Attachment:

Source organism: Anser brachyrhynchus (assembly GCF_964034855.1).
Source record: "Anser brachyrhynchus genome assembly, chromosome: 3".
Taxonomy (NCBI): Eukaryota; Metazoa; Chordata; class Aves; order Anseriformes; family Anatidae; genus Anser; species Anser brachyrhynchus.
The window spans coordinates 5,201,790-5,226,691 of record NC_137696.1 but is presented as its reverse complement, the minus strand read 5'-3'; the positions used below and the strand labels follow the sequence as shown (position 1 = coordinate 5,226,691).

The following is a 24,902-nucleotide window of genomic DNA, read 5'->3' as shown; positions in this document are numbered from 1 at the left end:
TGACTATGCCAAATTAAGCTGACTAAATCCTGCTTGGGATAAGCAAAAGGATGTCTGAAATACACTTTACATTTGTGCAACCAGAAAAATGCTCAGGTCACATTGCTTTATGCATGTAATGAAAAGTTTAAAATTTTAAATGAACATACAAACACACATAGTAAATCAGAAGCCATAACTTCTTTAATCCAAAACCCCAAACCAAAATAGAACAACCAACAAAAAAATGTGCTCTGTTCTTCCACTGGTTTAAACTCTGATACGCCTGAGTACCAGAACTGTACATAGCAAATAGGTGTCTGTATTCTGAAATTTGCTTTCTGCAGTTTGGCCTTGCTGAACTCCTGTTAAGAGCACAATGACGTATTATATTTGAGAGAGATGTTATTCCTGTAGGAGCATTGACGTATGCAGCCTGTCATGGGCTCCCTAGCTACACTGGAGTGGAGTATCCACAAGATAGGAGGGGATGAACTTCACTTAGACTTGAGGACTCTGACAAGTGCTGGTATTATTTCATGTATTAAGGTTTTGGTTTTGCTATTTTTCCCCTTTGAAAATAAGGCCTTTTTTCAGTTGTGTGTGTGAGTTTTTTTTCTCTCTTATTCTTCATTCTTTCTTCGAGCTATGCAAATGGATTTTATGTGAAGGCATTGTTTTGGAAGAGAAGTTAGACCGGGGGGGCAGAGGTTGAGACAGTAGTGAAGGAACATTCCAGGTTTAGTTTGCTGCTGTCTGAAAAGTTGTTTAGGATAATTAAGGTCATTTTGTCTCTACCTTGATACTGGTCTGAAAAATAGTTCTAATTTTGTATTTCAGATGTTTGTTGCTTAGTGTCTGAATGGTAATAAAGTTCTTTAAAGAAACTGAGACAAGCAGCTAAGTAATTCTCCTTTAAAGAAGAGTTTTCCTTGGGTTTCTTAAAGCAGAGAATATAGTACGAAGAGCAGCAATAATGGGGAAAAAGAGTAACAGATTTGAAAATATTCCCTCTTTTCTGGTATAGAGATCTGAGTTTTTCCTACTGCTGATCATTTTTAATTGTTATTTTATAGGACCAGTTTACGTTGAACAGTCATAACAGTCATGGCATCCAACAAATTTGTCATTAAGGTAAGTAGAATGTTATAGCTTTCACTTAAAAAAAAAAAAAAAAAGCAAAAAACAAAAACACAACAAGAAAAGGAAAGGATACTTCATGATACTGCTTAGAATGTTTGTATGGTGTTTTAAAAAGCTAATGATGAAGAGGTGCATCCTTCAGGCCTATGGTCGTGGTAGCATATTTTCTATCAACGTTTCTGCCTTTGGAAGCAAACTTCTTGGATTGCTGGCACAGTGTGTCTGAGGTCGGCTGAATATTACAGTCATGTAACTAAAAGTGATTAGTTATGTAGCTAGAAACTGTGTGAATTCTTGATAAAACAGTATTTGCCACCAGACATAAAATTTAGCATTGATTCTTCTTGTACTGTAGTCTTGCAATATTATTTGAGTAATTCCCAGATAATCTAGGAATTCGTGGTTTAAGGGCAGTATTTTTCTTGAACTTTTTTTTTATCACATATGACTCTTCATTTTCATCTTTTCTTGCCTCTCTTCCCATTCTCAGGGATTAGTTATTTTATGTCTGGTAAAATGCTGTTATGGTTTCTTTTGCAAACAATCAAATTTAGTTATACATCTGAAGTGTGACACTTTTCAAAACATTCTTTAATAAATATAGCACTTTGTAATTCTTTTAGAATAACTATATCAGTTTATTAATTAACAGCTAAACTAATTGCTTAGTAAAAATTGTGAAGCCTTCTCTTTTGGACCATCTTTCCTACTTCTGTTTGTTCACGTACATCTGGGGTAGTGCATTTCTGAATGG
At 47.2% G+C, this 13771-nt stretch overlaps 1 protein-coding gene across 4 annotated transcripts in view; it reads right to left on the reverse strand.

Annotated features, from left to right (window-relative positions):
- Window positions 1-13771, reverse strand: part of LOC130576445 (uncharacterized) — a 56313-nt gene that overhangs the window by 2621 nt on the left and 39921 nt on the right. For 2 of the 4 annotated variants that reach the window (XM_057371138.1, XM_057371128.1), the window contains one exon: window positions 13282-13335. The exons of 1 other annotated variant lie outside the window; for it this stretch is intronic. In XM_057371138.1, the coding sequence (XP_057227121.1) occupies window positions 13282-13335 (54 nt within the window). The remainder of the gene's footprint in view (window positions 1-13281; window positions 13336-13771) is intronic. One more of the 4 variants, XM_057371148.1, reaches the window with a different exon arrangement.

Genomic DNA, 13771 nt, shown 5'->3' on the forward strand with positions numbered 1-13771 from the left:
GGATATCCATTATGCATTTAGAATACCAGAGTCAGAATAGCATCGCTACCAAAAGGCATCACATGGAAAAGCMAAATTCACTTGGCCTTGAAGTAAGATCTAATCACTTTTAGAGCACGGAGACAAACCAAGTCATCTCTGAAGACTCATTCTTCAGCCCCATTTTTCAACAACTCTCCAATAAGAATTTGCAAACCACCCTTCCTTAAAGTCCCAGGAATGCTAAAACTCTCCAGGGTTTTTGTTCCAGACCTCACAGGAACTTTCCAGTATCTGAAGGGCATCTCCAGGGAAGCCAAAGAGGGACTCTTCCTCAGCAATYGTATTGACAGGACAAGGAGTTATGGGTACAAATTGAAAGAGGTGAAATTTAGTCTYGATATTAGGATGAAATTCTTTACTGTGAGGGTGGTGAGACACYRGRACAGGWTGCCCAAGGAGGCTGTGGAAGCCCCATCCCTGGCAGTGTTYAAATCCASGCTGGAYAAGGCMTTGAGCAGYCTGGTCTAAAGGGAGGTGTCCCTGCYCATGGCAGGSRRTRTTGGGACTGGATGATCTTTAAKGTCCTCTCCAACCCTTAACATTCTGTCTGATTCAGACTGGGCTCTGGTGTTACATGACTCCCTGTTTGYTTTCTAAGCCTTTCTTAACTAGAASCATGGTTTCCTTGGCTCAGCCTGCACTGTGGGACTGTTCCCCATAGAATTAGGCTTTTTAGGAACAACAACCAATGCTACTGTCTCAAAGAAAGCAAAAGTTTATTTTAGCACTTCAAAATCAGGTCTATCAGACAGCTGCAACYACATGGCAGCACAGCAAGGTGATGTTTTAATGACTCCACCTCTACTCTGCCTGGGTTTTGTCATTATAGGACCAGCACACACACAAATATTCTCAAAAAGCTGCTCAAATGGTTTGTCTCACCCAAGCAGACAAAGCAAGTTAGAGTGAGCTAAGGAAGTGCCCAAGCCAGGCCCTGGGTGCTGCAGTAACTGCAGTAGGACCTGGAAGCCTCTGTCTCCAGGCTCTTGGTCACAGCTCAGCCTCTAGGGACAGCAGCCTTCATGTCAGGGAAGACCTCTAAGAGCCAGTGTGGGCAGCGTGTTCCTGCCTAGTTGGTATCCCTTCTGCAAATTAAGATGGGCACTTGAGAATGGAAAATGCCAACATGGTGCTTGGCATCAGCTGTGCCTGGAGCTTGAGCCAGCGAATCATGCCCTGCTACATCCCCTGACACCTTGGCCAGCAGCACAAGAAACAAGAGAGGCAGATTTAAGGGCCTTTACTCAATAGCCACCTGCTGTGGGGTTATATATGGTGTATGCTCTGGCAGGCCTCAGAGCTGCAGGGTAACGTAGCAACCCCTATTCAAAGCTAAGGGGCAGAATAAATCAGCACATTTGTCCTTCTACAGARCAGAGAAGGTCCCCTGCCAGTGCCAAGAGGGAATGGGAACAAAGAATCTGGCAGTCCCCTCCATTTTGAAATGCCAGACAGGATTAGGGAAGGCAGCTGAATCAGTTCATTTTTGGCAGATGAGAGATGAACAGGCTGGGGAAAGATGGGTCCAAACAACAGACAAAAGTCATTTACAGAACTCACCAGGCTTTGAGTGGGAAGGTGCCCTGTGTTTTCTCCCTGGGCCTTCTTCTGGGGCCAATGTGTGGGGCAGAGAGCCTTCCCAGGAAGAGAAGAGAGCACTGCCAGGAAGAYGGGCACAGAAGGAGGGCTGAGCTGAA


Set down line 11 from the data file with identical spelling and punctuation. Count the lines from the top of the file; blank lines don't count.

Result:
GGATATCCATTATGCATTTAGAATACCAGAGTCAGAATAGCATCGCTACCAAAAGGCATCACATGGAAAAGCMAAATTCACTTGGCCTTGAAGTAAGATCTAATCACTTTTAGAGCACGGAGACAAACCAAGTCATCTCTGAAGACTCATTCTTCAGCCCCATTTTTCAACAACTCTCCAATAAGAATTTGCAAACCACCCTTCCTTAAAGTCCCAGGAATGCTAAAACTCTCCAGGGTTTTTGTTCCAGACCTCACAGGAACTTTCCAGTATCTGAAGGGCATCTCCAGGGAAGCCAAAGAGGGACTCTTCCTCAGCAATYGTATTGACAGGACAAGGAGTTATGGGTACAAATTGAAAGAGGTGAAATTTAGTCTYGATATTAGGATGAAATTCTTTACTGTGAGGGTGGTGAGACACYRGRACAGGWTGCCCAAGGAGGCTGTGGAAGCCCCATCCCTGGCAGTGTTYAAATCCASGCTGGAYAAGGCMTTGAGCAGYCTGGTCTAAAGGGAGGTGTCCCTGCYCATGGCAGGSRRTRTTGGGACTGGATGATCTTTAAKGTCCTCTCCAACCCTTAACATTCTGTCTGATTCAGACTGGGCTCTGGTGTTACATGACTCCCTGTTTGYTTTCTAAGCCTTTCTTAACTAGAASCATGGTTTCCTTGGCTCAGCCTGCACTGTGGGACTGTTCCCCATAGAATTAGGCTTTTTAGGAACAACAACCAATGCTACTGTCTCAAAGAAAGCAAAAGTTTATTTTAGCACTTCAAAATCAGGTCTATCAGACAGCTGCAACYACATGGCAGCACAGCAAGGTGATGTTTTAATGACTCCACCTCTACTCTGCCTGGGTTTTGTCATTATAGGACCAGCACACACACAAATATTCTCAAAAAGCTGCTCAAATGGTTTGTCTCACCCAAGCAGACAAAGCAAGTTAGAGTGAGCTAAGGAAGTGCCCAAGCCAGGCCCTGGGTGCTGCAGTAACTGCAGTAGGACCTGGAAGCCTCTGTCTCCAGGCTCTTGGTCACAGCTCAGCCTCTAGGGACAGCAGCCTTCATGTCAGGGAAGACCTCTAAGAGCCAGTGTGGGCAGCGTGTTCCTGCCTAGTTGGTATCCCTTCTGCAAATTAAGATGGGCACTTGAGAATGGAAAATGCCAACATGGTGCTTGGCATCAGCTGTGCCTGGAGCTTGAGCCAGCGAATCATGCCCTGCTACATCCCCTGACACCTTGGCCAGCAGCACAAGAAACAAGAGAGGCAGATTTAAGGGCCTTTACTCAATAGCCACCTGCTGTGGGGTTATATATGGTGTATGCTCTGGCAGGCCTCAGAGCTGCAGGGTAACGTAGCAACCCCTATTCAAAGCTAAGGGGCAGAATAAATCAGCACATTTGTCCTTCTACAGARCAGAGAAGGTCCCCTGCCAGTGCCAAGAGGGAATGGGAACAAAGAATCTGGCAGTCCCCTCCATTTTGAAATGCCAGACAGGATTAGGGAAGGCAGCTGAATCAGTTCATTTTTGGCAGATGAGAGATGAACAGGCTGGGGAAAGATGGGTCCAAACAACAGACAAAAGTCATTTACAGAACTCACCAGGCTTTGAGTGGGAAGGTGCCCTGTGTTTTCTCCCTGGGCCTTCTTCTGGGGCCAATGTGTGGGGCAGAGAGCCTTCCCAGGAAGAGAAGAGAGCACTGCCAGGAAGAYGGGCACAGAAGGAGGGCTGAGCTGAA